A compelling memoire of life on a different kind of delivery bike in 1950s England
Orion 9781409120100 264pp £6.99
Social histories of cycling as an everyday means of getting about are surprisingly rare, which makes this memoir of midwifery in the 1950s all the more interesting. Apparently written half a century after the events it describes, it recounts the three months during which the author was billeted with an experienced midwife and required to deliver a dozen babies, on her own, before she could sit her final exams.
Night after night she is awoken by the phone in the midwife’s flat and sets out on an old roadster to facilitate home births. Her delivery bag is in the front basket, the gas-and-air machine strapped on behind. She navigates the unfamiliar streets of an unidentified English midland city to attend to births in bedsits and brothels. And she delivers babies despite collapsing furniture, unheated, insanitary rooms, drunken husbands and overbearing extended families – not to mention sufficient medical complications to fill a text book.
It is a surprisingly gripping tale – written in the first person and the present tense – as not only does the narrator get to grips with the gynaecological uncertainties of her profession, but is also subject of the uncertain delivery dates. To complete the required twelve births in the time allotted she is at the mercy of her patients’ unpredictable biological developments.
She tells a good tale, and there is a lot of nice social period detail – the student union dance, egotistical student doctors, men rushing to work in factories and courteous cycling policemen among them. She also leaves you in no doubt what a remarkable job midwifes perform.
As the seasoned campaigner to whom she is apprenticed, Mrs O’Reilly says: “What is straightforward about having a baby? You ask any woman who’s ever had one, every birth is packed with drama and the unexpected. The only thing you can do is to be prepared for all eventualities, and if the mother and baby come out fit, then you’ve done well. Whatever you had to do and whatever it took, it was right.”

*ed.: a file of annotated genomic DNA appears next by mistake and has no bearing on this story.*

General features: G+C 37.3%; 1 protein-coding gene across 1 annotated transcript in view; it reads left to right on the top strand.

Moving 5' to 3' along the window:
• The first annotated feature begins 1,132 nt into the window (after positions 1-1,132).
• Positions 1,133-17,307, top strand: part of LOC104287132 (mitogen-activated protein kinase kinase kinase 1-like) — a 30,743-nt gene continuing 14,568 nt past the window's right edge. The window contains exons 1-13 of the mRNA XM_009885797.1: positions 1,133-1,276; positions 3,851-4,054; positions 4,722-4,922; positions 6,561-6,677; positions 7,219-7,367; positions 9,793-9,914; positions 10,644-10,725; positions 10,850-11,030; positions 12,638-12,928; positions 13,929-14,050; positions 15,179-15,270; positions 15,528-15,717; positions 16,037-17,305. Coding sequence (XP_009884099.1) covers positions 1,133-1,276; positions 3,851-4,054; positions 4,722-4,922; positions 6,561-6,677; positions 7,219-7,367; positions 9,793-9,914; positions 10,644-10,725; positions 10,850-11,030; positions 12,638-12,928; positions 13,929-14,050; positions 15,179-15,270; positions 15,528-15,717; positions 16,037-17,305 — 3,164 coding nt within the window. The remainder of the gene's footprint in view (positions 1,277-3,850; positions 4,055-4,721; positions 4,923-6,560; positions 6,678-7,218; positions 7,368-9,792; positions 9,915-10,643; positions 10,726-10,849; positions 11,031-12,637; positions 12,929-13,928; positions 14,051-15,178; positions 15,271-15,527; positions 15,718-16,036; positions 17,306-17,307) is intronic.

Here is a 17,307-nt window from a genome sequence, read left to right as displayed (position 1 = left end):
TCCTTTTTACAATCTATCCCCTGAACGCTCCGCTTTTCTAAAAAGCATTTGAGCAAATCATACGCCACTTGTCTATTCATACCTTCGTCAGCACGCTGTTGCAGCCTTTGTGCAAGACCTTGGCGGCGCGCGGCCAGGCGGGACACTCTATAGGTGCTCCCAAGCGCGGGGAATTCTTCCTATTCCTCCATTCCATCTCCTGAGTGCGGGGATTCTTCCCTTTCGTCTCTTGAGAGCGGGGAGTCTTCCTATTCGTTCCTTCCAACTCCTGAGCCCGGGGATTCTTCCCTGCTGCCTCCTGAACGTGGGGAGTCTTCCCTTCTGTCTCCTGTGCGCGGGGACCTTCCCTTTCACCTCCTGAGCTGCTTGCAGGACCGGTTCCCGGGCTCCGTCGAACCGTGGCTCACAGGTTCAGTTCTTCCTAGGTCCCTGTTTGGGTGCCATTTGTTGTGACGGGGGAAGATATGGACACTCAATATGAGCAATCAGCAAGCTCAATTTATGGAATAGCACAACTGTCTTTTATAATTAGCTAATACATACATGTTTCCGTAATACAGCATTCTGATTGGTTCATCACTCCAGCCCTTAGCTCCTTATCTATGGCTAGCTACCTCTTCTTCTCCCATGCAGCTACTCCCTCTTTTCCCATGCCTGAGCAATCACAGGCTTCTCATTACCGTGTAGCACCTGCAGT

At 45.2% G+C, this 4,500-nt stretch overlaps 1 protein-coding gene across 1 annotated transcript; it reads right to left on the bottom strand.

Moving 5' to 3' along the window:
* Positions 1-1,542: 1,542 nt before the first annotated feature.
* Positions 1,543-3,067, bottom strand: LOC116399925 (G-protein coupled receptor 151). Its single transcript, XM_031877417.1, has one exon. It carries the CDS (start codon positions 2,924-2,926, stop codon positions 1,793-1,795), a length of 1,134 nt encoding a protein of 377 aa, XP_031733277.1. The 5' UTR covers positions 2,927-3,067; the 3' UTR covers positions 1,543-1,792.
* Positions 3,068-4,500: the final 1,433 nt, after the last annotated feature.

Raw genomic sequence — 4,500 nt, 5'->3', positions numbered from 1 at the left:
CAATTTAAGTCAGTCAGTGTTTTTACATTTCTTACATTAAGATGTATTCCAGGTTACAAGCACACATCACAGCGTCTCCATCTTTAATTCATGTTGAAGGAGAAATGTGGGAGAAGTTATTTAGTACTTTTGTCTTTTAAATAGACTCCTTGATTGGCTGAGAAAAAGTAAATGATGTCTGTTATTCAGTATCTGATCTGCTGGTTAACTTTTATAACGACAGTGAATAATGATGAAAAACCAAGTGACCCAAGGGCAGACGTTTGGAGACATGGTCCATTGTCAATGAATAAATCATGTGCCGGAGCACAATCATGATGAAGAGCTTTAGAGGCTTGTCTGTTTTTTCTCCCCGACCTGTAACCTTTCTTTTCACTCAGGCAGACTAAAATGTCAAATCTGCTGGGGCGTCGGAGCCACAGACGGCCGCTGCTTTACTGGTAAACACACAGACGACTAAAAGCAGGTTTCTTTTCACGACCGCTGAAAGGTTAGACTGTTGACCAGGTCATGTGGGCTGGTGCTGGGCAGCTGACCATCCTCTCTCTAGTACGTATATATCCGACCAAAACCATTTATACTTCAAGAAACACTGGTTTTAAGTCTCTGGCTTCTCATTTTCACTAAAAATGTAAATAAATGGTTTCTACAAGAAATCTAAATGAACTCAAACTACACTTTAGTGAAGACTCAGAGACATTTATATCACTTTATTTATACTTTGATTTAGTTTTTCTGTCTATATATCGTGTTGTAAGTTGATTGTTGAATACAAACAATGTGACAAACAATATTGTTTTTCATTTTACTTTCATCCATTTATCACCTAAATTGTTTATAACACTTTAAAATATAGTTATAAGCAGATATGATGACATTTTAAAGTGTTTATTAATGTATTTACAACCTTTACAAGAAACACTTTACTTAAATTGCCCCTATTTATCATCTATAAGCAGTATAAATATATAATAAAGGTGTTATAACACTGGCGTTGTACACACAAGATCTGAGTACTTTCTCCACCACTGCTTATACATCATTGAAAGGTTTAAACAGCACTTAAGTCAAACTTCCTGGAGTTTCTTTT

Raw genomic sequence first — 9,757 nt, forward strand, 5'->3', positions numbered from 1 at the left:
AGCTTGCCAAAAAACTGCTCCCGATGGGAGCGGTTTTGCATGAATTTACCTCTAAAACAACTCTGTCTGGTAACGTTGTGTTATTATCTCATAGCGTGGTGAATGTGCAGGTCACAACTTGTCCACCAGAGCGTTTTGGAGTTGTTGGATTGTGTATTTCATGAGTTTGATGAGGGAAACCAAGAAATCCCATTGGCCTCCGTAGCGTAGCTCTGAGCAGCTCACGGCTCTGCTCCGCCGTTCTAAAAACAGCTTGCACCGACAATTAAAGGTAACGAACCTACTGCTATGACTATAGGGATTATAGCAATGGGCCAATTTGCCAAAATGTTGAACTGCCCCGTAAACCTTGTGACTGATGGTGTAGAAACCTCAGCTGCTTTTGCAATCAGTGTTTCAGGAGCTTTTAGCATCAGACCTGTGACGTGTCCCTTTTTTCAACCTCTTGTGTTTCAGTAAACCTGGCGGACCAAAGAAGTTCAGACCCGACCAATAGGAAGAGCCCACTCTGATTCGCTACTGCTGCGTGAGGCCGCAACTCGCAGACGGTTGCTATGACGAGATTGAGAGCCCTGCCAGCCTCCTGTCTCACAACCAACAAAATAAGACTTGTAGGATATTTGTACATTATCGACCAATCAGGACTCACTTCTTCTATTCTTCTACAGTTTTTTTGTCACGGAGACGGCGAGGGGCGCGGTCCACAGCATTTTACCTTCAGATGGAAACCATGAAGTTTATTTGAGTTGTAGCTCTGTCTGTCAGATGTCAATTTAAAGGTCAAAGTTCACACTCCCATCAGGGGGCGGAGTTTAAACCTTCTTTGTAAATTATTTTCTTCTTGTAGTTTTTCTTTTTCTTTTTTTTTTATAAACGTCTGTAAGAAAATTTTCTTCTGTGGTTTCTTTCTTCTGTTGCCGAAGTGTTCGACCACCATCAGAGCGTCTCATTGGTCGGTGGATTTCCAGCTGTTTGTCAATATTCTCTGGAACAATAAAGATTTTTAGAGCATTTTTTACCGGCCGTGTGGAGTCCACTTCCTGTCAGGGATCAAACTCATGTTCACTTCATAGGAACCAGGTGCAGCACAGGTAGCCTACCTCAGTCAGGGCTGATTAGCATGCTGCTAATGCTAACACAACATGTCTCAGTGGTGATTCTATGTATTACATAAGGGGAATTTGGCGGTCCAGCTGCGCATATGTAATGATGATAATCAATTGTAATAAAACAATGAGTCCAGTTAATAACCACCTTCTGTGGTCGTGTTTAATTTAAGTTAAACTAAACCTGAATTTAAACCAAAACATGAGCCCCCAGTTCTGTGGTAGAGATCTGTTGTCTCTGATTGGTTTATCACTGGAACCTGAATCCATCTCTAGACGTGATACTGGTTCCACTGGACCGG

Considered today, it is amazing what a tough and rigorous training it was (and might still be, for all that I know). It also seems both extraordinary and rather marvellous that such a job was undertaken entirely by bicycle. I doubt whether it makes a case sufficiently strong that midwifes will be making a return to two wheels any time soon, but it is good to have so readable an exposition of the possibility.
The one thing that the book lacks is a note what became of the Student Midwife Compton that we come to admire. From her change of name, one might deduce that she does marry eventually – although clearly none of the suitors who make fleeting appearances in this book. And, from a note on the web, it appears that she spent 50 years ‘on the coal face’ and ended her career a research fellow at St Barts.
The book has been a considerable success. According to The Sunday Times, it spent several weeks in the paperback top ten and has sold more than 20,000 copies. And gritty 1950s autobiographies of ordinary folk do appear to have carved out a publishing niche occupying a space that might be called ‘misery memoires lite’. This being the case, perhaps further volumes are planned.
PS Nov 10